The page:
This virgin profusion of nature has been steadily giving way before the greater and greater demands which an increasing population has made upon it. Poorer and poorer diggings have been worked, until now no diggings worth speaking of can be found, and gold mining requires much capital, large skill, and elaborate machinery, and involves great risks. “Horses cost money,” and cattle bred on the sage-brush plains of Nevada are brought by railroad across the mountains and killed in San Francisco shambles, while farmers are beginning to save their straw and look for manure, and land is in cultivation which will hardly yield a crop three years out of four without irrigation. At the same time wages and interest have steadily gone down. Many men are now glad to work for a week for less than they once demanded for the day, and money is loaned by the year for a rate which once would hardly have been thought extortionate by the month. Is the connection between the reduced productiveness of nature and the reduced rate of wages that of cause and effect? Is it true that wages are lower because labor yields less wealth? On the contrary! Instead of the wealth-producing power of labor being less in California in 1879 than in 1849, I am convinced that it is greater. And, it seems to me, that no one who considers how enormously during these years the efficiency of labor in California has been increased by roads, wharves, flumes, railroads, steamboats, telegraphs, and machinery of all kinds; by a closer connection with the rest of the world; and by the numberless economies resulting from a larger population, can doubt that the return which labor receives from nature in California is on the whole much greater now than it was in the days of unexhausted placers and virgin soil—the increase in the power of the human factor having more than compensated for the decline in the power of the natural factor. That this conclusion is the correct one is proved by many facts which show that the consumption of wealth is now much greater, as compared with the number of laborers, than it was then. Instead of a population composed almost exclusively of men in the prime of life, a large proportion of women and children are now supported, and other non-producers have increased in much greater ratio than the population; luxury has grown far more than wages have fallen; where the best houses were cloth and paper shanties, are now mansions whose magnificence rivals European palaces; there are liveried carriages on the streets of San Francisco and pleasure yachts on her bay; the class who can live sumptuously on their incomes has steadily grown; there are rich men beside whom the richest of the earlier years would seem little better than paupers—in short, there are on every hand the most striking and conclusive evidences that the production and consumption of wealth have increased with even greater rapidity than the increase of population, and that if any class obtains less it is solely because of the greater inequality of distribution.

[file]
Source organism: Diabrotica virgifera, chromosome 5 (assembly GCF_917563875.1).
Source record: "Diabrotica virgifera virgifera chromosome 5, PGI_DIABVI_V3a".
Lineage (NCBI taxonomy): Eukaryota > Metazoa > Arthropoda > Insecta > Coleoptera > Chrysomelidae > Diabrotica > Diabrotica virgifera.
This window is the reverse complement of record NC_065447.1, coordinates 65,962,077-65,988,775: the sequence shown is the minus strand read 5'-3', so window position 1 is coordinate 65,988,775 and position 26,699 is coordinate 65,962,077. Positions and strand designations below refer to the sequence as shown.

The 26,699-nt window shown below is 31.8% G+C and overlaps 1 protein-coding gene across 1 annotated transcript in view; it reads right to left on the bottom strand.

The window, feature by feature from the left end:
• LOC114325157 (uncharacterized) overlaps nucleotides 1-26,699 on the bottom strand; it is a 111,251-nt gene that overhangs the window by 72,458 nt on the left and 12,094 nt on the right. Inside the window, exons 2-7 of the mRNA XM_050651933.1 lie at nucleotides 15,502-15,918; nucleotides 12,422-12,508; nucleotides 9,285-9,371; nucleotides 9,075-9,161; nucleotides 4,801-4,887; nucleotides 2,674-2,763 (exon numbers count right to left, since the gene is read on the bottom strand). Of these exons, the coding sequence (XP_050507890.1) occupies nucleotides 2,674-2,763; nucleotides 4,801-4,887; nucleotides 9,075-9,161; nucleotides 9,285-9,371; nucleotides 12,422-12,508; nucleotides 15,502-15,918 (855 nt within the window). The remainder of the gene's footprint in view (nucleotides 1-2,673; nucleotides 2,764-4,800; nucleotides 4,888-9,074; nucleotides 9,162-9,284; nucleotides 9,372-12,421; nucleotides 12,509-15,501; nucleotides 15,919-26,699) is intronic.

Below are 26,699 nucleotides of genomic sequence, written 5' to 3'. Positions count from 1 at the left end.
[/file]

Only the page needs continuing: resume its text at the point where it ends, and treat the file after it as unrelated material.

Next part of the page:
What is obvious in this particular instance is obvious where the survey is extended. The richest countries are not those where nature is most prolific; but those where labor is most efficient—not Mexico, but Massachusetts; not Brazil, but England. The countries where population is densest and presses hardest upon the capabilities of nature, are, other things being equal, the countries where the largest proportion of the produce can be devoted to luxury and the support of non-producers, the countries where capital overflows, the countries that upon exigency, such as war, can stand the greatest drain. That the production of wealth must, in proportion to the labor employed, be greater in a densely populated country like England than in new countries where wages and interest are higher, is evident from the fact that, though a much smaller proportion of the population is engaged in productive labor, a much larger surplus is available for other purposes than that of supplying physical needs. In a new country the whole available force of the community is devoted to production—there is no well man who does not do productive work of some kind, no well woman exempt from household tasks. There are no paupers or beggars, no idle rich, no class whose labor is devoted to ministering to the convenience or caprice of the rich, no purely literary or scientific class, no criminal class who live by preying upon society, no large class maintained to guard society against them. Yet with the whole force of the community thus devoted to production, no such consumption of wealth in proportion to the whole population takes place, or can be afforded, as goes on in the old country; for, though the condition of the lowest class is better, and there is no one who cannot get a living, there is no one who gets much more—few or none who can live in anything like what would be called luxury, or even comfort, in the older country. That is to say, that in the older country the consumption of wealth in proportion to population is greater, although the proportion of labor devoted to the production of wealth is less—or that fewer laborers produce more wealth; for wealth must be produced before it can be consumed.